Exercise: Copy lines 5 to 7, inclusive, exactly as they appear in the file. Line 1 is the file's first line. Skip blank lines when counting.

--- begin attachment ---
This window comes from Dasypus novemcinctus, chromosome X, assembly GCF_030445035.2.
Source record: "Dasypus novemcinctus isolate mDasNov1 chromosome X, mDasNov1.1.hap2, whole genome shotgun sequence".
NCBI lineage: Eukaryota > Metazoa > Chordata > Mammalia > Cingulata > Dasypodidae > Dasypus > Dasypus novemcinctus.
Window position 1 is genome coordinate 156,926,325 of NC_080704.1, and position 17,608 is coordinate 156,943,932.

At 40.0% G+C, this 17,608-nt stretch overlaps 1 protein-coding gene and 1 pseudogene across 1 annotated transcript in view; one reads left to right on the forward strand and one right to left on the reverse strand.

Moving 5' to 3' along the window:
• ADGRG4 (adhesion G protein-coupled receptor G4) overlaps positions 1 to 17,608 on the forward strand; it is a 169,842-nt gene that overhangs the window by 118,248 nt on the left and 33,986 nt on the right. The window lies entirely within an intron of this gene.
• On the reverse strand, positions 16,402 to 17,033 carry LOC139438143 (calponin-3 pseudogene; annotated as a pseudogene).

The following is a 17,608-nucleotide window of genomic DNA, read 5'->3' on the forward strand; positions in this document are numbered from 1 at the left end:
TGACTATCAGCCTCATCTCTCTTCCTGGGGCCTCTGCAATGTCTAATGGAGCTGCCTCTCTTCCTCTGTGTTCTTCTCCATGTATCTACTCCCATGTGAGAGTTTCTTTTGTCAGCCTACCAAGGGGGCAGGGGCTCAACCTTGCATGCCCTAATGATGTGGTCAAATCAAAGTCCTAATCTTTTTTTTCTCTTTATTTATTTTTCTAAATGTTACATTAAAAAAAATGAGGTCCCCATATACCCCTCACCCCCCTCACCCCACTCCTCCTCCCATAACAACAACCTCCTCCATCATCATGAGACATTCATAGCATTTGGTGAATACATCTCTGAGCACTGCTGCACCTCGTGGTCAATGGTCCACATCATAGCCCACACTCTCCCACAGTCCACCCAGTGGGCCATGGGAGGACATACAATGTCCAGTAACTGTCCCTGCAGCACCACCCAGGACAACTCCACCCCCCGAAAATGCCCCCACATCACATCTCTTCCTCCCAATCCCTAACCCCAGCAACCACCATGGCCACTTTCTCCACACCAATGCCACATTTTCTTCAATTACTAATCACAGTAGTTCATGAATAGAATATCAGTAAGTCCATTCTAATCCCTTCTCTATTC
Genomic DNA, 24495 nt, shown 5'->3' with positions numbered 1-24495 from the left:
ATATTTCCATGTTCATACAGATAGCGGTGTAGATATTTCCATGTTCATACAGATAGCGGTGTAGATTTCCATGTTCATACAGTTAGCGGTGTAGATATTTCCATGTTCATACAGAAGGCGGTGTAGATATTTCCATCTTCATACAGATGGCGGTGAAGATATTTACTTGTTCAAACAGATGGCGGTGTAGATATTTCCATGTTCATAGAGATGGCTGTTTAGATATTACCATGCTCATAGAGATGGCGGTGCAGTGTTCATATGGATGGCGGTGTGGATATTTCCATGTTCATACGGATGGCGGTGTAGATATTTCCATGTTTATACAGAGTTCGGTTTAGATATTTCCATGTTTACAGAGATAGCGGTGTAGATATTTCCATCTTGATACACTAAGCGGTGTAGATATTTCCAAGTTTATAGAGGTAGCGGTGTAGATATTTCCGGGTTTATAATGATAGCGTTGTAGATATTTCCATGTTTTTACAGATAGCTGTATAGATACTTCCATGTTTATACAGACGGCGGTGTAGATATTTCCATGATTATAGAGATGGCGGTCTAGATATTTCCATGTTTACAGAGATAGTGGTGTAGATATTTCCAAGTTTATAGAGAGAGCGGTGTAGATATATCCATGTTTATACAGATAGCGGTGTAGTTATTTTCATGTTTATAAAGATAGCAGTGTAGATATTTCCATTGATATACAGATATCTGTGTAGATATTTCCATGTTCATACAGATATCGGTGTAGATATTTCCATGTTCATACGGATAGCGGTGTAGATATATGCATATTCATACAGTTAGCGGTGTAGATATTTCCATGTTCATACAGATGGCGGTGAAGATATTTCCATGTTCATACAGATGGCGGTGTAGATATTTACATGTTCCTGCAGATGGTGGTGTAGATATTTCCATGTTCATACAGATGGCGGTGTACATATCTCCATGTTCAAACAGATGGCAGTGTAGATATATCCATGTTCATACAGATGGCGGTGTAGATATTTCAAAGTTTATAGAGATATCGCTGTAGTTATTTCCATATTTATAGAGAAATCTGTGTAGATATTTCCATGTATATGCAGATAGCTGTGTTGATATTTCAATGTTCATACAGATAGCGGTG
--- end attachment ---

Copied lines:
At 40.0% G+C, this 17,608-nt stretch overlaps 1 protein-coding gene and 1 pseudogene across 1 annotated transcript in view; one reads left to right on the forward strand and one right to left on the reverse strand.

Moving 5' to 3' along the window:
• ADGRG4 (adhesion G protein-coupled receptor G4) overlaps positions 1 to 17,608 on the forward strand; it is a 169,842-nt gene that overhangs the window by 118,248 nt on the left and 33,986 nt on the right. The window lies entirely within an intron of this gene.